Surely you have heard of the Internet security threat Heartbleed by now. But the explanations seem a bit complicated and advice to change all of your passwords yet again seems so “been there, done that.”
This is a serious matter. The short explanation is that Heartbleed is not something that infects your computer, but a flaw in the security setup of the websites you visit that could allow wrongdoers to steal some of your personal information when you visit the site. Essentially websites where the address began with https:// were thought to be secure as opposed to the plain http:// address. Then, literally because of a typo by a programmer, that was not so sure. This might not be a big problem if you are reading an online newspaper, but is a big deal if you are shopping online with your bank card or have given the site your personal information. The good news is that there is a patch the websites can apply to fix the problem and most major websites have done so. The bad news is some sites have been slower to implement the change than others and changing your password before the site has updated does not solve the problem. There are a number of sites that allow you to check whether a site is still vulnerable. I am directing our members to the LastPass Heartbleed Checker.
My colleague Laura Calloway did a very nice blog post How To Handle Heartbleed that is highly recommended reading. She notes “[m]ajor sites that were affected include Google and Gmail, Yahoo and Yahoo Mail, Dropbox, Box, Instagram, Pinterest, Tumblr, Etsy, Flickr, Minecraft, Netflix, SoundCloud and YouTube.” She also directs us to Mashable’s comprehensive list of affected sites.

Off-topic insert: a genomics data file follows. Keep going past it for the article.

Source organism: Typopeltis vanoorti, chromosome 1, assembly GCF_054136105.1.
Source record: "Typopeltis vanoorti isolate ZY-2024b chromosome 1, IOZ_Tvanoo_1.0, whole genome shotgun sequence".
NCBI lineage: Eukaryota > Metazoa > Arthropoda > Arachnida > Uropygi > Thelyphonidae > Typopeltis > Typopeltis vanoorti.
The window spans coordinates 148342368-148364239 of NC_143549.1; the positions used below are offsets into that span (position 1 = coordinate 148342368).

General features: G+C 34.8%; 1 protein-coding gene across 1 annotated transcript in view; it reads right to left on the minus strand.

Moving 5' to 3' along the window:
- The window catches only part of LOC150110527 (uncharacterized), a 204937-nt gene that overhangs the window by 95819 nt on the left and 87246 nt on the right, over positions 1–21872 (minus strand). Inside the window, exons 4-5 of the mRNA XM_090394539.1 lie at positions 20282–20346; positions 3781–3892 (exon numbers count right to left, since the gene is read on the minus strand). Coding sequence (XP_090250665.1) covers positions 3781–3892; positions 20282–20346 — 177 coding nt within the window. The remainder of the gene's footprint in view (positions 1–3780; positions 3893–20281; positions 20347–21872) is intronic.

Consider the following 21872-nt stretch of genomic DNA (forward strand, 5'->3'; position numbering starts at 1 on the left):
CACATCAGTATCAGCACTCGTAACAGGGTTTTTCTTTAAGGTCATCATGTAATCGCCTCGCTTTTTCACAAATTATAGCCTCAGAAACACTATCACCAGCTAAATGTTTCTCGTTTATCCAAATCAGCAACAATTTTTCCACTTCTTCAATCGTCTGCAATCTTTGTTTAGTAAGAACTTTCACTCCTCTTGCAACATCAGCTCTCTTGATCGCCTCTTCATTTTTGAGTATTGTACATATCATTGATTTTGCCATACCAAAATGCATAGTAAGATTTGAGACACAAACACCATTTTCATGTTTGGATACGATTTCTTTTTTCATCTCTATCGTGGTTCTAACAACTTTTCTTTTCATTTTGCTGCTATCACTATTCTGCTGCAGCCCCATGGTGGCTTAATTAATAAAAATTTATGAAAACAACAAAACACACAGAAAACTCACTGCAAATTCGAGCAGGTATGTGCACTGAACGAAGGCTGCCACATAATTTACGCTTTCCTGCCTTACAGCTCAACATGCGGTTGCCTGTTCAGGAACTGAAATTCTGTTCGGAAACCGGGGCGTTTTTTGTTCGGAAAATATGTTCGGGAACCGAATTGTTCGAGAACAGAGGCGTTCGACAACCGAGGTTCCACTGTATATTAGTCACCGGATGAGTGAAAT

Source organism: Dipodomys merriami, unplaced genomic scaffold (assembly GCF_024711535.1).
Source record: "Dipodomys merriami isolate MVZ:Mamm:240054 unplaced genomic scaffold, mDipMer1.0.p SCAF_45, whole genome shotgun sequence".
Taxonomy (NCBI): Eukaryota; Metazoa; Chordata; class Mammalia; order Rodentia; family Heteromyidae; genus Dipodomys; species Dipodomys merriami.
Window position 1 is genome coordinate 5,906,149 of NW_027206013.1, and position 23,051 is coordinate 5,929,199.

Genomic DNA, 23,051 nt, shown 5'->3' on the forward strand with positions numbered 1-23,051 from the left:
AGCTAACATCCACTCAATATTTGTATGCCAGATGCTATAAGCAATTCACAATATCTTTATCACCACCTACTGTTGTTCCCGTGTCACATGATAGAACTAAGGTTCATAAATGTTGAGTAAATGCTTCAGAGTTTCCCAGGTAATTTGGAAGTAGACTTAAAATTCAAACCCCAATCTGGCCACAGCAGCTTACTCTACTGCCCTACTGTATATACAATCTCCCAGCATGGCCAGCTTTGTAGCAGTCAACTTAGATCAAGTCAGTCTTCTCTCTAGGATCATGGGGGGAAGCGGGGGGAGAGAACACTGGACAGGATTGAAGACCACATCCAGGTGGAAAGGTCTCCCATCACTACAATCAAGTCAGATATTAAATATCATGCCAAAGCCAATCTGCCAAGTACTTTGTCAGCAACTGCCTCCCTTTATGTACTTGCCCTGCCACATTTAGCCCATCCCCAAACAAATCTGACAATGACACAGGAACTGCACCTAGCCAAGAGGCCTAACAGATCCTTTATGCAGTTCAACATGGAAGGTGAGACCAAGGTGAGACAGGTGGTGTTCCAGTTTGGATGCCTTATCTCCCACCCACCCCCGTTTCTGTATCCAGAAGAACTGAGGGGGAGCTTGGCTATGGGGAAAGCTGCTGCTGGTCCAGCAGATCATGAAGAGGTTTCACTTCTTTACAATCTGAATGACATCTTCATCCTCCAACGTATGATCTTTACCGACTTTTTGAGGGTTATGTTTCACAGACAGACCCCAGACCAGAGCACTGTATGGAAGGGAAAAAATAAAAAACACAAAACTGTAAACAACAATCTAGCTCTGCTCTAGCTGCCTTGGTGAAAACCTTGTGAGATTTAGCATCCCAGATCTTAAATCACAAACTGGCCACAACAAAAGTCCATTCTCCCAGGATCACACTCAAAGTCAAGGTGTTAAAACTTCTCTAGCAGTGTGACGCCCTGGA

Merely changing your password from “Password 1” to “Password32” or from your dog’s name to your cat’s name is not the long term solution. Today you need to be using a password manager tool that will generate and remember long, random passwords. But it is also time to strongly consider using two factor authentication for sites handling sensitive information. I wrote about both of these topics in the August 2012 Oklahoma Bar Journal. It you have not yet taken those steps, maybe you should read that article, E-mail Issues for Lawyers Today.
Two factor authentication will be painful for all of us. Essentially the future for most of us is you will log into a website by copying and pasting your password from your password manager. Then the system will text a number to your phone that you also have to enter to complete your login. Leaving your phone at home or losing it will be even more of a problem than it already is and preserving very carefully the instructions for how to log in when your phone is missing will be critical.
But we have seen this time coming for a while. It is time. Here are some other articles to read if you still need some more convincing.
ABA Legal Technology Resource Center Lessons from Heartbleed